Review: Has it been a success or not?

The main achievement of the Fashion Industry Charter is its ability to start to create a culture of accountability within the global fashion industry. One form of accountability that the Fashion Industry Charter has had particular success with is reporting. In the Fashion Industry Charter for Climate Action Progress Report 2023, UNFCCC identified that 89% of signatories complied with the basic reporting requirement of the Fashion Industry Charter. In 2022, nearly twice as many signatories submitted the findings of their reports publicly in comparison to 2022. Additionally, the number of signatories that have reported their energy consumption has doubled from 35% to 70% in 2020 to 2023. Lastly, the progress report identifies that there has been a 30% increase in signatories reporting that there has been board-level oversight of climate-related issues and nearly every signatory is in agreement that climate-related issues are the responsibility of C-suite level executives.

 

Another success of the Fashion Industry Charter is that signatories are increasingly engaging with the public policy sector on driving positive environmental change. In 2022, a quarter of signatories reported engaging with policymakers on climate-related issues which has resulted in a change to law and regulation. The Fashion Industry Charter has also boosted discourse between fashion brands and their suppliers in a way that is positive to climate change. The Fashion Industry Charter for Climate Action Progress Report 2023 found that in the 2022 reporting cycle, 25 signatories recognised that they had included climate-related requirement into their supplier contracts.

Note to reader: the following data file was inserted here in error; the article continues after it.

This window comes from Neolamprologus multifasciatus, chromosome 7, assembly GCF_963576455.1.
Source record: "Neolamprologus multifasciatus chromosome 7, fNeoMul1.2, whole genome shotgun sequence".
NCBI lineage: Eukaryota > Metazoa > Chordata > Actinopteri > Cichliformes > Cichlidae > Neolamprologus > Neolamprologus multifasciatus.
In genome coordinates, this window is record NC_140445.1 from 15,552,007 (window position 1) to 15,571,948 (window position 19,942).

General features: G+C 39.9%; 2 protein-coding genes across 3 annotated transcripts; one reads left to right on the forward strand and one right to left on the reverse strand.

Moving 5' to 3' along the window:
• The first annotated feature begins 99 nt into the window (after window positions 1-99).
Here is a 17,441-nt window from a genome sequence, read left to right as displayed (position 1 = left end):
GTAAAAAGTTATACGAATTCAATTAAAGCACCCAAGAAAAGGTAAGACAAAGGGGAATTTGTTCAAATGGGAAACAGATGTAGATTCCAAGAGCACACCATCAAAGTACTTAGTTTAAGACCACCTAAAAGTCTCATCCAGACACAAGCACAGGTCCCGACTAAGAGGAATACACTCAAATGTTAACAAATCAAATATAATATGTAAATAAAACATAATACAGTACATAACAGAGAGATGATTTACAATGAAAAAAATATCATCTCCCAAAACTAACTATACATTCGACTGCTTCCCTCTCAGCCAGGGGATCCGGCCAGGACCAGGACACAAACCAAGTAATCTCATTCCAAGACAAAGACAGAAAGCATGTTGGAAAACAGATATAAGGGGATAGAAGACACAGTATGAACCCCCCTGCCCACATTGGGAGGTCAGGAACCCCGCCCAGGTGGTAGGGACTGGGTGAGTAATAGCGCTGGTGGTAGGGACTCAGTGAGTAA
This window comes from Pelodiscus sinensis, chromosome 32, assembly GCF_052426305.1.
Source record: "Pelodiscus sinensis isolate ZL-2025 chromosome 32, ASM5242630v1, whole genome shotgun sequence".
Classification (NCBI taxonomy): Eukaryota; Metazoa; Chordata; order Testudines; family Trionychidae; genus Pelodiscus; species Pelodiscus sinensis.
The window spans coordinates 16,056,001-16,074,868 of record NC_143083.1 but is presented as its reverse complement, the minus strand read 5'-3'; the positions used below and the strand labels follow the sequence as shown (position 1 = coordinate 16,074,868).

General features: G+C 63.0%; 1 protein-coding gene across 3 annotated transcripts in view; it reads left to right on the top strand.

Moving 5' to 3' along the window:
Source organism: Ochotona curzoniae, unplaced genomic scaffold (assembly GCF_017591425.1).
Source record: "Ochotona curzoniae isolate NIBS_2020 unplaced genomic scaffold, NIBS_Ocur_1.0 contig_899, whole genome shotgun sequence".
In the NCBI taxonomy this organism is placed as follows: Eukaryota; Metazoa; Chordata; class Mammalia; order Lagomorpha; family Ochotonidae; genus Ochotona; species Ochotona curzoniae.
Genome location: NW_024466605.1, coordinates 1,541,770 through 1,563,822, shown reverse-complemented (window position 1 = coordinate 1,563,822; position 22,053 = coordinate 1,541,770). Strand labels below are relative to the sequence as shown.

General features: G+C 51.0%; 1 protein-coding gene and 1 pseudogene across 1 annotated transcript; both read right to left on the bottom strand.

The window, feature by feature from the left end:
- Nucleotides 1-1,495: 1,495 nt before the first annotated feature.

What undermines the success of the Fashion Industry Charter is the gaps in reporting that still exist. Whilst the Fashion Industry Charter did a great job of sparking the initial engagement in reporting from its signatories, there is still progress to be made if the signatories are to hit the goals of the Fashion Industry Charter. Areas that include a gap of more than 50% of signatories failing to report are: publicly agreeing to a 50% reduction in emissions by 2030, setting a 100% renewable energy target by 2030, and engagement with their suppliers. A representative of the Fashion Industry Charter told Vogue Business in an email that “We’ve seen in our global CDP database that the level of transparency, participation and engagement from the apparel sector at large is far below most other industries.” The lack of reporting can stems from the lack of general mutual accountability that the Fashion Industry Charter inspires. Whilst the signatories are ultimately held accountable to the Fashion Industry Charter, they fail to hold each other accountable, which explains the current gap in reporting that exists.

 

An area of critique that is common to all reporting dependent initiatives is that the Fashion Industry Charter is more concerned on its signatories’ climate goals and disclosure practices as opposed to their actual emissions. One way in which the Fashion Industry Charter could remedy this criticism is by providing higher levels of scrutiny towards the strategies that its signatories are employing to meet their targets.

 

Conclusion

Overall, the Fashion Industry Charter has marked a positive impact on the fashion industry and can be seen as a good first attempt at an international framework promoting sustainability. That being said, the Fashion Industry Charter would do well to recognise the power of policy in achieving the goals it sets out. As time passes, it becomes increasingly difficult to make the changes necessary to become net-zero so the signatories to the Fashion Industry Charter must act fast if they are to achieve their goal.

 

Sources Used:

Olivia Lai, “Explainer: What is the Fashion Industry Charter for Climate Action?”, in Earth.Org, 2022.

United Nations Framework Convention on Climate Change, Fashion Industry Charter for Climate Actions, 2021.

United Nations Framework Convention on Climate Change, Paris Agreement, 2015.

United Nations General Assembly, Transforming Our World: the 2030 Agenda for Sustainable Development (A/RES/70/1), 2015.

Intergovernmental Panel on Climate Change, Global Warming of 1.5°C, 2019.

United Nations Climate Change, Fashion Industry Charter for Climate Action Progress Report 2023, 2023.

Amy Nguyen, “Fashion Industry’s Material Sourcing Under Spotlight At COP26 As UN Fashion Industry Charter For Climate Action Scales Its Commitments”, in Forbes, 2021.

Maliha Shoab, “Fashion is big on Climate Commitments, UN Says, but Action Lags”, in Vogue Business, 2023.